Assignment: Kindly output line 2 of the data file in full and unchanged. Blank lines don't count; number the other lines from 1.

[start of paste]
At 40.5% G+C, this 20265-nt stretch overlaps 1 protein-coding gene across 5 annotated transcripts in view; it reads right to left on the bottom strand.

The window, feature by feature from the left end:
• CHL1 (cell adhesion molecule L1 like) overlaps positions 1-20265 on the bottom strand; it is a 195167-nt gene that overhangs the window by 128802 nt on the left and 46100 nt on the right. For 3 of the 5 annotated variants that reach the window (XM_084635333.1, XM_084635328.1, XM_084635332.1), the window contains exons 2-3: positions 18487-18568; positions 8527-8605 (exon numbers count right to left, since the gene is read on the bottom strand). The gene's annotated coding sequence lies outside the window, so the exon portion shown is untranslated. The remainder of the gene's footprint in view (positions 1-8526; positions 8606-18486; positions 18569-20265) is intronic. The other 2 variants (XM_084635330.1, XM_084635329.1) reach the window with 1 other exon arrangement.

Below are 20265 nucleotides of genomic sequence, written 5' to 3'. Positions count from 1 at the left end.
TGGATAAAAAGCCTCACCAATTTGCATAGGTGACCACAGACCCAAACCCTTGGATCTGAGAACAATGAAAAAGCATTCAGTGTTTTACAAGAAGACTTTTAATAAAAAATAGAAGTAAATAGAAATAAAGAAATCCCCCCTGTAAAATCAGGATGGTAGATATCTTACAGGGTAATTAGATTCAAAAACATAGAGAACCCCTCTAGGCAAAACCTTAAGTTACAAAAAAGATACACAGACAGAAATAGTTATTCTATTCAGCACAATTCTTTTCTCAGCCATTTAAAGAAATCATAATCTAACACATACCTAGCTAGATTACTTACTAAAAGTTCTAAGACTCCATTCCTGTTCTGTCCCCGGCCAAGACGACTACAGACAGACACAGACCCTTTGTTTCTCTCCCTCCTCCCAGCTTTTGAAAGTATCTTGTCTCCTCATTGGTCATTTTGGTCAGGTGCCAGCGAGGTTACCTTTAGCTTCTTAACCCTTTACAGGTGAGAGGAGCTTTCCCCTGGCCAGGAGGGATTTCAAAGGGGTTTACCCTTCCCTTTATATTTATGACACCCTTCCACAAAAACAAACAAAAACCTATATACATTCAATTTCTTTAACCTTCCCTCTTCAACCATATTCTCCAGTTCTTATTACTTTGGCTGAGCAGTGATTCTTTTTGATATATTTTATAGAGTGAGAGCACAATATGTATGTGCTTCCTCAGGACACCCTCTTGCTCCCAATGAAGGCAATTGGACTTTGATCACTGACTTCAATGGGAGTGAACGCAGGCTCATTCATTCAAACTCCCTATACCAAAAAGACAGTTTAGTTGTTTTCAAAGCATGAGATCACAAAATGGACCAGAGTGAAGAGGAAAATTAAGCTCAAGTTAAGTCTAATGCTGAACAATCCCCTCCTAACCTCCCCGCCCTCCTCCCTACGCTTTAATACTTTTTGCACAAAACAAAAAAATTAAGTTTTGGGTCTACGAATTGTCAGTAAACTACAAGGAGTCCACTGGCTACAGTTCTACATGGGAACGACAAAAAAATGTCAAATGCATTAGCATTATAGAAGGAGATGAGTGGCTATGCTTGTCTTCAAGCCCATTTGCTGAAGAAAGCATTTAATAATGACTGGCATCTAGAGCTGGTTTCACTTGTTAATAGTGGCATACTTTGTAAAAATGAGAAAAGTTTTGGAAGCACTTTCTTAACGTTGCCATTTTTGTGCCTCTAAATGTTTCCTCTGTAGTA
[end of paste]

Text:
The window, feature by feature from the left end: